Emirates passenger flights now account for approximately half the airline’s daily frequencies but a bailout from owner the Dubai government will be needed “sooner rather than later”, says airline president Tim Clark.

As the Dubai carrier expands operations, daily frequencies are now running at around 230 flights, which equates to around 40% the tally on a normal day before the coronavirus pandemic. However, half of the current frequencies are operating some form of cargo-only service.

“We operated 123 777s last week, and we had six of the 115 A380s flying – they’re doing Paris and London. And we’re trying to get the A380 into Toronto,” Clark told FlightGlobal in an interview on 12 August. “Slowly but surely we trying to get ourselves back in. The golden rule is that no operation is allowed to go below the cash operating costs because we’re trying to contain the outflow of cash.”

Emirates Airbus A380 take-off

Source: Max Kingsley-Jones/FlightGlobal

Emirates is currently operating six of 115 Airbus A380s

Clark is cautiously optimistic about the return of A380 services – which began on 15 July, saying that the loads are “quite solid, notwithstanding quarantine”. He indicates that the decision has proved economically viable because “we can easily cover our operating costs and make a bit of money on that. It’s also part of brand, it’s part of the feel good factor we’re trying to create.”

Despite ongoing travel restrictions – which affect over 150 Emirates destinations currently – Clark says the airline is “probably the largest international airline operating today, driven by the continuing demand for cargo. So we’re able to slip on passengers where and when we can.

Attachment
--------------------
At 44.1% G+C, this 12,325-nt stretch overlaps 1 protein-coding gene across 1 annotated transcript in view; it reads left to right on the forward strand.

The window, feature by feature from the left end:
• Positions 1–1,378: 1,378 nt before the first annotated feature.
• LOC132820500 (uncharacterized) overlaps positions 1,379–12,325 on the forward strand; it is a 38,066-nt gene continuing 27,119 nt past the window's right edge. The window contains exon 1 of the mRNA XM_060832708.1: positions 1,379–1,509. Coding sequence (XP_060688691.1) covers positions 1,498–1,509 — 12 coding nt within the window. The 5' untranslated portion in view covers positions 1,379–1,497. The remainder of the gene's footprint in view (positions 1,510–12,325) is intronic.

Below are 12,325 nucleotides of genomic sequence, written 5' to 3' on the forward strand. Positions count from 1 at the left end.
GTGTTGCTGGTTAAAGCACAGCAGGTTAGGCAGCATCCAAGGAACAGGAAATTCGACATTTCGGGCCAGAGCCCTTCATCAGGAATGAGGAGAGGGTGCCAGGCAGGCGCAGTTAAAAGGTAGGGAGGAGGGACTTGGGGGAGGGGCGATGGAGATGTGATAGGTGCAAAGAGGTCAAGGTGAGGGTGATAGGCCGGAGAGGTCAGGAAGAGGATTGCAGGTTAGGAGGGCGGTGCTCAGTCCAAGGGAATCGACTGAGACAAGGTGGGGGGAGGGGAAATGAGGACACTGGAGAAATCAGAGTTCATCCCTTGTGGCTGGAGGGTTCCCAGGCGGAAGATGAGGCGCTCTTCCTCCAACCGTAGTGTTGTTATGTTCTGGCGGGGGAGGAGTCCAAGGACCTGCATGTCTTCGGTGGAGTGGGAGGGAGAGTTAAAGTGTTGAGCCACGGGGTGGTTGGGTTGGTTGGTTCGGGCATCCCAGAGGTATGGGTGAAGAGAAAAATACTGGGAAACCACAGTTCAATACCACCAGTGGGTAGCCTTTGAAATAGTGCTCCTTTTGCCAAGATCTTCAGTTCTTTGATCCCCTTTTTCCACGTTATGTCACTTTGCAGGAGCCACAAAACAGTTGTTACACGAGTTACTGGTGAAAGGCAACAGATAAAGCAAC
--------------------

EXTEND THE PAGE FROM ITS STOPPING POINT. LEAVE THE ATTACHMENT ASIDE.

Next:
“Surprisingly, we’ve managed to put in nearly $2 billion worth of cash sales since 1 April on cargo and limited passenger operations. So it’s actually quite a good story.”

Clark says that although Emirates is “holding our own”, “we’ll probably need cash from the shareholder sooner rather than later”.

“The shareholder, Dubai, needs the airline – it’s critical to its existence. So they’re going to have to step up in the short term to help us out which they will do, no doubt. Then we’ll get through it and we’ll start putting cash back on our balance sheet.”

Clark provides a breakdown of a typical Emirates day as an example of current operations: “We operated 229 sectors [on 11 August] – in a normally good day we’d operate 550.

“113 of those sectors were with passengers; 27 sectors operated by freighter aircraft; 75 sectors by passenger aircraft with belly cargo only, so you’re getting about 30-40t; six sectors operated by passenger aircraft with cargo loaded on seats and in overhead bins; eight sectors operated by passenger aircraft with economy seats removed carrying belly cargo and cabin-floor loaded cargo.

“So we’re stuffing cargo into every bit of volumetric space top and bottom and it’s worked quite well for us,” he says.